Pure Storage launches into storage as code and data services
The cloud era began with the belief that eventually businesses would migrate all their workloads to the public cloud – drawn by promises of greater flexibility and agility, cost reductions, payment models. Manageable OPEXs and the ability to transfer responsibility for managing IT environments to the cloud providers themselves.
In recent years, this has evolved into hybrid and multicloud clouds, with organizations sending some workloads to multiple public clouds while keeping some on-premises, for various reasons, from security and compliance to spending and to latency. However, this change, along with the rise of modern technologies such as containers, Kubernetes, artificial intelligence and data analytics, has also sparked a demand from companies for more cloud-like capabilities in their data centers. , from on-demand to flexible resources. consumption patterns.
This has forced established data center technology providers to evolve from hardware manufacturers to software and service providers, as seen with vendors like Hewlett Packard Enterprise launching its GreenLake platform, Dell Technologies with Apex and Lenovo. with TruScale.
Pure Storage is no different. Initially a pioneer in all-flash storage space, the company has evolved to offer its products as a service, launching a flexible consumption model for block storage in 2017 and deploying its Evergreen Storage Service ( ES2) – offering its technologies via subscriptions. a year later and finally rename it Pure as-a-Service. It made block, file, and object storage available as a service, with all the benefits of the cloud of agile operations and economics.
Pure has continued to expand what it can do, as exemplified by its $ 370 million acquisition of Portworx late last year, an initiative that expanded its data services capabilities through the platform. Multicloud form based on Kubernetes from Portworx. At the time of the acquisition, Pure CEO Charles Giancarlo wrote in a blog post that modern organizations are embracing Kubernetes and containers as key elements in their adoption of cloud native technologies and that Portworx will be expanding the reach. of Pure by offering data services.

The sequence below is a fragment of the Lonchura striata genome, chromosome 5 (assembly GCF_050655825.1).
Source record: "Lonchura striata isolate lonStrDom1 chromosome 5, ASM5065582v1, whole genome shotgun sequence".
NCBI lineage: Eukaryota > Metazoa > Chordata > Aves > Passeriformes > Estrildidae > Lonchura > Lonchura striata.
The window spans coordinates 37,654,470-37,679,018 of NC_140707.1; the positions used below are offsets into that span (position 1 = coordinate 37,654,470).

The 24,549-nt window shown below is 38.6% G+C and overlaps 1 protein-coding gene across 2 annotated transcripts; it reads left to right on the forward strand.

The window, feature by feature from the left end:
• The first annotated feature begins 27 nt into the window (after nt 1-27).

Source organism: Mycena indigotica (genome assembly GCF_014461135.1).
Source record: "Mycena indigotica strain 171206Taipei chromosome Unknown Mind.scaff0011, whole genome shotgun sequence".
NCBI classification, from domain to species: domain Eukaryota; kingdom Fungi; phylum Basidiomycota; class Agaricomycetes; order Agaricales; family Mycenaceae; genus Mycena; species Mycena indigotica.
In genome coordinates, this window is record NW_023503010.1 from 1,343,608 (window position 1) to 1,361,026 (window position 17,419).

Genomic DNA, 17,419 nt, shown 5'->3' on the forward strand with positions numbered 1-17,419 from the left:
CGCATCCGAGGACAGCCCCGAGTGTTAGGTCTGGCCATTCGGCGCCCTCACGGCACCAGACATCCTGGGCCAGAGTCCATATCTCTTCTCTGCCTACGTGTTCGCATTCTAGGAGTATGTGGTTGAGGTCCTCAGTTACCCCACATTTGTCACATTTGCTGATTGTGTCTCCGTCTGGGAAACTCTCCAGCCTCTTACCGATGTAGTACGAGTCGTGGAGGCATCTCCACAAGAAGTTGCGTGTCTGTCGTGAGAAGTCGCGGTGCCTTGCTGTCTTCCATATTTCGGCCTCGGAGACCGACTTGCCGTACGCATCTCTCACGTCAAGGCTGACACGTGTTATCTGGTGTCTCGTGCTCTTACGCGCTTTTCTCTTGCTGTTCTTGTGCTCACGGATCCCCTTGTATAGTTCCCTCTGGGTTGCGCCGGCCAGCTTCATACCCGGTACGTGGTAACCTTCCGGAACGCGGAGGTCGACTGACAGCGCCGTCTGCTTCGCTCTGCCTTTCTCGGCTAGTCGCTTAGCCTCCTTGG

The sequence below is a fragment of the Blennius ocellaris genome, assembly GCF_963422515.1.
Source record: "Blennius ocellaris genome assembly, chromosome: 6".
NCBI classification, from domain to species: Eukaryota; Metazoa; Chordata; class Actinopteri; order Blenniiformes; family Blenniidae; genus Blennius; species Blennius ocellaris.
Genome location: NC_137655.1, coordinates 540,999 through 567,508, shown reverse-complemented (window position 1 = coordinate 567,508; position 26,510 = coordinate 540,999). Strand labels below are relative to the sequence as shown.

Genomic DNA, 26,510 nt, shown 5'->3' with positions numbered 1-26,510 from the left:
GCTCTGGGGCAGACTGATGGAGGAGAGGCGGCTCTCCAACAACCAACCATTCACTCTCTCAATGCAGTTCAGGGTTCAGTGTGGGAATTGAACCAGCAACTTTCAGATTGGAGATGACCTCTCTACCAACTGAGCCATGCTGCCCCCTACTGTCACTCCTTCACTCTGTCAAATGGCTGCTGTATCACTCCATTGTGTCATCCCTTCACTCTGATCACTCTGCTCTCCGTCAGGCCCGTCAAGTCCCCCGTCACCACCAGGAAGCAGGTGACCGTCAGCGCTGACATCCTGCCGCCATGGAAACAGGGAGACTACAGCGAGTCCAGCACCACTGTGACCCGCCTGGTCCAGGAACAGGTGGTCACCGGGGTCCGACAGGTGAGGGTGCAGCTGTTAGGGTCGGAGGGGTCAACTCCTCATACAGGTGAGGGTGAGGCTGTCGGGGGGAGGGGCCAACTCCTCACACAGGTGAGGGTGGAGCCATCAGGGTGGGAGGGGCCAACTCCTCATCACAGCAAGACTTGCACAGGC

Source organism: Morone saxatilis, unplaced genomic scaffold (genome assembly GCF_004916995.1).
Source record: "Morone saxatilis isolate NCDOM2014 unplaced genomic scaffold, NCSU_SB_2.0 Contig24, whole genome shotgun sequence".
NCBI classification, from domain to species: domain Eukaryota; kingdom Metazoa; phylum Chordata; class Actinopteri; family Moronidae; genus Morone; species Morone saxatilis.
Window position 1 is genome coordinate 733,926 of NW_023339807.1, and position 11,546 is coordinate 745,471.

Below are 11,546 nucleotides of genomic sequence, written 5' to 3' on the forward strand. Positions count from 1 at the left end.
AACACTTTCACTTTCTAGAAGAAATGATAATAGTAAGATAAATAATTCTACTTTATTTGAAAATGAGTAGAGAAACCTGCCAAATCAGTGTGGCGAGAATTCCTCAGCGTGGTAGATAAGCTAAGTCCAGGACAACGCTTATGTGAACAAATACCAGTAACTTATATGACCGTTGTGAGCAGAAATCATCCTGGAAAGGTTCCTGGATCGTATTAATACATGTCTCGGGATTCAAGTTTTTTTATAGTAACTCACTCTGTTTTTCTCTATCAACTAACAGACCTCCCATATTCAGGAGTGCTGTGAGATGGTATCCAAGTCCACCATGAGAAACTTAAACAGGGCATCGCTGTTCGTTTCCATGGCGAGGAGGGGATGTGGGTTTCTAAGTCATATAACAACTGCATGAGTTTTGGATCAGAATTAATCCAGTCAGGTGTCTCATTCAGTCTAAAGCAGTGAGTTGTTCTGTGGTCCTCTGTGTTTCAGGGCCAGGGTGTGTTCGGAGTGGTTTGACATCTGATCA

The twelve-year-old company continued the trend this week with the release of its storage-as-a-code platform Pure Fusion and its database-as-a-service (DBaaS) platform Portworx Data Services, offering automated management capabilities to DevOps engineers responsible for juggling test, development and production requirements with requirements such as performance, availability and security.
“What we’re doing is driving a program where we don’t just focus on what we traditionally did, which was best-in-class infrastructure, but also on the cloud operating model by modernizing operations. “, Pure Chief Product Officer Ajay Singh says The next platform. “We are also moving to modern data services with Portworx Data Services. We are shifting our agenda more and more up the stack and more multi-cloud and Kubernetes-agnostic infrastructure [and] speed up operations with one-click automation. [The new platforms change] positioning with the company profile of the storage infrastructure to also include modern data services. Ultimately what we’re trying to do is empower technology teams to become internal multi-cloud storage service providers. We have a lot of things on the roadmap. Essentially, we map the customer journey to what we call a modern data experience, which basically provides a cloud operating model. To do this, a key part of the modern data experience is the modernization of the infrastructure. “
Pure’s roadmap also includes automation and cloud driving, operating in both on-premises and multi-cloud environments. That’s where the Portworx acquisition comes in, allowing Pure to go beyond operations management to deliver data services that leverage Kubernetes.
Key to all of this is Pure’s continued focus on flash, which Singh says is gaining ground on hard drives in terms of cost. This will allow flash to overtake hard as businesses build modern infrastructure, he says.